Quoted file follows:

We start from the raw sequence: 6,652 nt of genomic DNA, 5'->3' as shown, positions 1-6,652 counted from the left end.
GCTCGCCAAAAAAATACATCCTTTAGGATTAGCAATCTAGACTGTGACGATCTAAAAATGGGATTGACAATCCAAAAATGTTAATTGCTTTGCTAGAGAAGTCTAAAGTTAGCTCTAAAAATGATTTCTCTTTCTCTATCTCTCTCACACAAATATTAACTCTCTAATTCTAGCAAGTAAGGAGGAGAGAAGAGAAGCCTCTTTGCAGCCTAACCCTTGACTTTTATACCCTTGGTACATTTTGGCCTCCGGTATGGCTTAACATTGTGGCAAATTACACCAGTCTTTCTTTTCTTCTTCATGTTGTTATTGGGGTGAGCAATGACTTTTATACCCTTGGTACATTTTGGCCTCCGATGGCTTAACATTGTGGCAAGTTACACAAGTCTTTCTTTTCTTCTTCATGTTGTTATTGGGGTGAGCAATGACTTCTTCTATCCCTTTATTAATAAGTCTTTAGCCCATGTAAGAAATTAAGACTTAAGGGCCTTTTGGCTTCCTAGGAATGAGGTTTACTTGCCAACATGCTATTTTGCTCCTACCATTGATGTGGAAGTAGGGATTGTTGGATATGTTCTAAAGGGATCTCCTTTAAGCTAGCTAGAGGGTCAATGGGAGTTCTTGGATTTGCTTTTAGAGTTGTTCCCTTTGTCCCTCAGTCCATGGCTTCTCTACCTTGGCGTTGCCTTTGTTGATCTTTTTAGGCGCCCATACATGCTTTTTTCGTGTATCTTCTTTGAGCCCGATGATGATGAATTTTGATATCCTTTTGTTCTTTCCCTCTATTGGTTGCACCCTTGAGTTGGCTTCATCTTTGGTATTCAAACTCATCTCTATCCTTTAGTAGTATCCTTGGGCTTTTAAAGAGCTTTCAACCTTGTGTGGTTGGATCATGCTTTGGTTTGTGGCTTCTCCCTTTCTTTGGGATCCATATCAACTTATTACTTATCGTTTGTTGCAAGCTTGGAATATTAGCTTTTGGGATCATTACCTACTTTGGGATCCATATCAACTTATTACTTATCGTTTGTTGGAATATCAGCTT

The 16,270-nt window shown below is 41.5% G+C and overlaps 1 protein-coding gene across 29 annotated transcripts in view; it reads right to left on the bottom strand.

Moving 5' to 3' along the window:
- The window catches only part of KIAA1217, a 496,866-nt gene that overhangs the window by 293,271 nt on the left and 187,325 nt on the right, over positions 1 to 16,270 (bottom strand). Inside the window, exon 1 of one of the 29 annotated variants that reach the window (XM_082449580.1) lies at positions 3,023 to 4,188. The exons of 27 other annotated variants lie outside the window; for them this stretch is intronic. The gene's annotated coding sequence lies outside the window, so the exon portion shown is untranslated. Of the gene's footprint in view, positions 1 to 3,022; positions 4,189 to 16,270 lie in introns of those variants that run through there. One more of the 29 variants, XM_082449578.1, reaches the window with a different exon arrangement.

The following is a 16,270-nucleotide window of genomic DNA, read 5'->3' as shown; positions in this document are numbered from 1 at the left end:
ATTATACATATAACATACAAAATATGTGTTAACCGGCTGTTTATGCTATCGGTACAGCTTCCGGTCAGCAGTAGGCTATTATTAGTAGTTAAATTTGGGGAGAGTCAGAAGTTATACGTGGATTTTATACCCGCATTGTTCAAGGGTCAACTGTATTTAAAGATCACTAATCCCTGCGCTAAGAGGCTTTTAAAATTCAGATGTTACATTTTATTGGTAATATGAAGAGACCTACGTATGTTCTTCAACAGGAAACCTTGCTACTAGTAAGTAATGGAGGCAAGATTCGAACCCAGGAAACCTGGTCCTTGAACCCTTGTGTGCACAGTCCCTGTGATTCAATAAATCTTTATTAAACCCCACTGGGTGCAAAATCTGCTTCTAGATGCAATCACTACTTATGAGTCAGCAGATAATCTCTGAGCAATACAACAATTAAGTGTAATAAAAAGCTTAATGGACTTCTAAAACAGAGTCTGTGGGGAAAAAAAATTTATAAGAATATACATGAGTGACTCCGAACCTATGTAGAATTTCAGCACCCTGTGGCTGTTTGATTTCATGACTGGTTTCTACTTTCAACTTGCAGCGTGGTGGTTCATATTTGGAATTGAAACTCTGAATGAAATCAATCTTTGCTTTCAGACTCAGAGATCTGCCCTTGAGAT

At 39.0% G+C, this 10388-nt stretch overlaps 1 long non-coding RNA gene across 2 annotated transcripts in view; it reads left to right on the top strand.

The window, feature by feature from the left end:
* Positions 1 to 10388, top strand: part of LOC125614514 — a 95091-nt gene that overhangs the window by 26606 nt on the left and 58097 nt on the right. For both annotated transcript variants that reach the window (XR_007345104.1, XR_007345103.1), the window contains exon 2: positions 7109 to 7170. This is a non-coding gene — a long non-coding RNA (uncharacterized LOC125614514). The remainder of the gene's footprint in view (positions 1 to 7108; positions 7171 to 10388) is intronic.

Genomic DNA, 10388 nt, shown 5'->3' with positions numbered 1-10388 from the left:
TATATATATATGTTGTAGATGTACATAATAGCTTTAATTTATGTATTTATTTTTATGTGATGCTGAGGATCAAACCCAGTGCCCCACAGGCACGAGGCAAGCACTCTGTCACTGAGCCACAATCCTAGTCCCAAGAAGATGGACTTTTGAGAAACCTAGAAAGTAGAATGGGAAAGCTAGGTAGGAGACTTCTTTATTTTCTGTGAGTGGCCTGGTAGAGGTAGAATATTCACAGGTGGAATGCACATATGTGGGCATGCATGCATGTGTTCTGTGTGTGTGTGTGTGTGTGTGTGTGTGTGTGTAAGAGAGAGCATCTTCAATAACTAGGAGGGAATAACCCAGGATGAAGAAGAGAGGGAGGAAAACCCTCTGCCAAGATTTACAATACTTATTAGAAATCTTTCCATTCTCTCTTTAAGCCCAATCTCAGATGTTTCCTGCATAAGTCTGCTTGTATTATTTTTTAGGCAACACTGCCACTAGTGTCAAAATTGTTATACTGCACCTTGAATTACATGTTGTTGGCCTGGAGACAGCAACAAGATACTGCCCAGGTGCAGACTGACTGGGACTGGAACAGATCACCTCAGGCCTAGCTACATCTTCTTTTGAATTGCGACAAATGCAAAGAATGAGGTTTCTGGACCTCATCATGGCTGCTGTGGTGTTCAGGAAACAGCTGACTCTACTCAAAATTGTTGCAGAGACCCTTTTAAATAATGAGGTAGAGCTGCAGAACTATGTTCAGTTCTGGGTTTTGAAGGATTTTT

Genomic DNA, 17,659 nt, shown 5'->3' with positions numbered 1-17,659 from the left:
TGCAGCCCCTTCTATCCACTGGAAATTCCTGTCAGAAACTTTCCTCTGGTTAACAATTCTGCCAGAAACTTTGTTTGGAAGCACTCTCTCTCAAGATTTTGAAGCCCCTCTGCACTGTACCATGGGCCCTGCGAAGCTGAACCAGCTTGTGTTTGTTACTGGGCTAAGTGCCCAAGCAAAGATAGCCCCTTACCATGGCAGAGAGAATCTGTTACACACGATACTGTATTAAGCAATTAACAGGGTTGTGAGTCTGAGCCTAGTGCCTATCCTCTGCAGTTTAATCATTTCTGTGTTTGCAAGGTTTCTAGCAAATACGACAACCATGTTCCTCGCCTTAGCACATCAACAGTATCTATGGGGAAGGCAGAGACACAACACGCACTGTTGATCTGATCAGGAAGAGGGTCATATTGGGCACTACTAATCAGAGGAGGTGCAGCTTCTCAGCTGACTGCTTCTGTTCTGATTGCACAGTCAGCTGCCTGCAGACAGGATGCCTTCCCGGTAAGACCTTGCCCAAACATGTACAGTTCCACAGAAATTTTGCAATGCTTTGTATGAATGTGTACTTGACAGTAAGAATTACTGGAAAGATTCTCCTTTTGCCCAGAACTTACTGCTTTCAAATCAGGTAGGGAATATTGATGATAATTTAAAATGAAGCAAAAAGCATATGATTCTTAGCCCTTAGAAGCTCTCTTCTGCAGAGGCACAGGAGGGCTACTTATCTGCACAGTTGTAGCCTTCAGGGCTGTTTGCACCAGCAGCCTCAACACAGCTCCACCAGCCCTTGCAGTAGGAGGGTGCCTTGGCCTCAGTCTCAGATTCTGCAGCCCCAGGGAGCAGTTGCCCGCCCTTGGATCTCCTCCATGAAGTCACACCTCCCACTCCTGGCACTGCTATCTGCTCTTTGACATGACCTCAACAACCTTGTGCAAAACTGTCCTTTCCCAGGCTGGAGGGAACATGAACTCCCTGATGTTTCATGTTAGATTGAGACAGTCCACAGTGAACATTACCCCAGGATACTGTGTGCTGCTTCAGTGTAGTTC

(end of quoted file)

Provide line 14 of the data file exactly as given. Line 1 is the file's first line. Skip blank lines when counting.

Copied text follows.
TGCAGCCCCTTCTATCCACTGGAAATTCCTGTCAGAAACTTTCCTCTGGTTAACAATTCTGCCAGAAACTTTGTTTGGAAGCACTCTCTCTCAAGATTTTGAAGCCCCTCTGCACTGTACCATGGGCCCTGCGAAGCTGAACCAGCTTGTGTTTGTTACTGGGCTAAGTGCCCAAGCAAAGATAGCCCCTTACCATGGCAGAGAGAATCTGTTACACACGATACTGTATTAAGCAATTAACAGGGTTGTGAGTCTGAGCCTAGTGCCTATCCTCTGCAGTTTAATCATTTCTGTGTTTGCAAGGTTTCTAGCAAATACGACAACCATGTTCCTCGCCTTAGCACATCAACAGTATCTATGGGGAAGGCAGAGACACAACACGCACTGTTGATCTGATCAGGAAGAGGGTCATATTGGGCACTACTAATCAGAGGAGGTGCAGCTTCTCAGCTGACTGCTTCTGTTCTGATTGCACAGTCAGCTGCCTGCAGACAGGATGCCTTCCCGGTAAGACCTTGCCCAAACATGTACAGTTCCACAGAAATTTTGCAATGCTTTGTATGAATGTGTACTTGACAGTAAGAATTACTGGAAAGATTCTCCTTTTGCCCAGAACTTACTGCTTTCAAATCAGGTAGGGAATATTGATGATAATTTAAAATGAAGCAAAAAGCATATGATTCTTAGCCCTTAGAAGCTCTCTTCTGCAGAGGCACAGGAGGGCTACTTATCTGCACAGTTGTAGCCTTCAGGGCTGTTTGCACCAGCAGCCTCAACACAGCTCCACCAGCCCTTGCAGTAGGAGGGTGCCTTGGCCTCAGTCTCAGATTCTGCAGCCCCAGGGAGCAGTTGCCCGCCCTTGGATCTCCTCCATGAAGTCACACCTCCCACTCCTGGCACTGCTATCTGCTCTTTGACATGACCTCAACAACCTTGTGCAAAACTGTCCTTTCCCAGGCTGGAGGGAACATGAACTCCCTGATGTTTCATGTTAGATTGAGACAGTCCACAGTGAACATTACCCCAGGATACTGTGTGCTGCTTCAGTGTAGTTC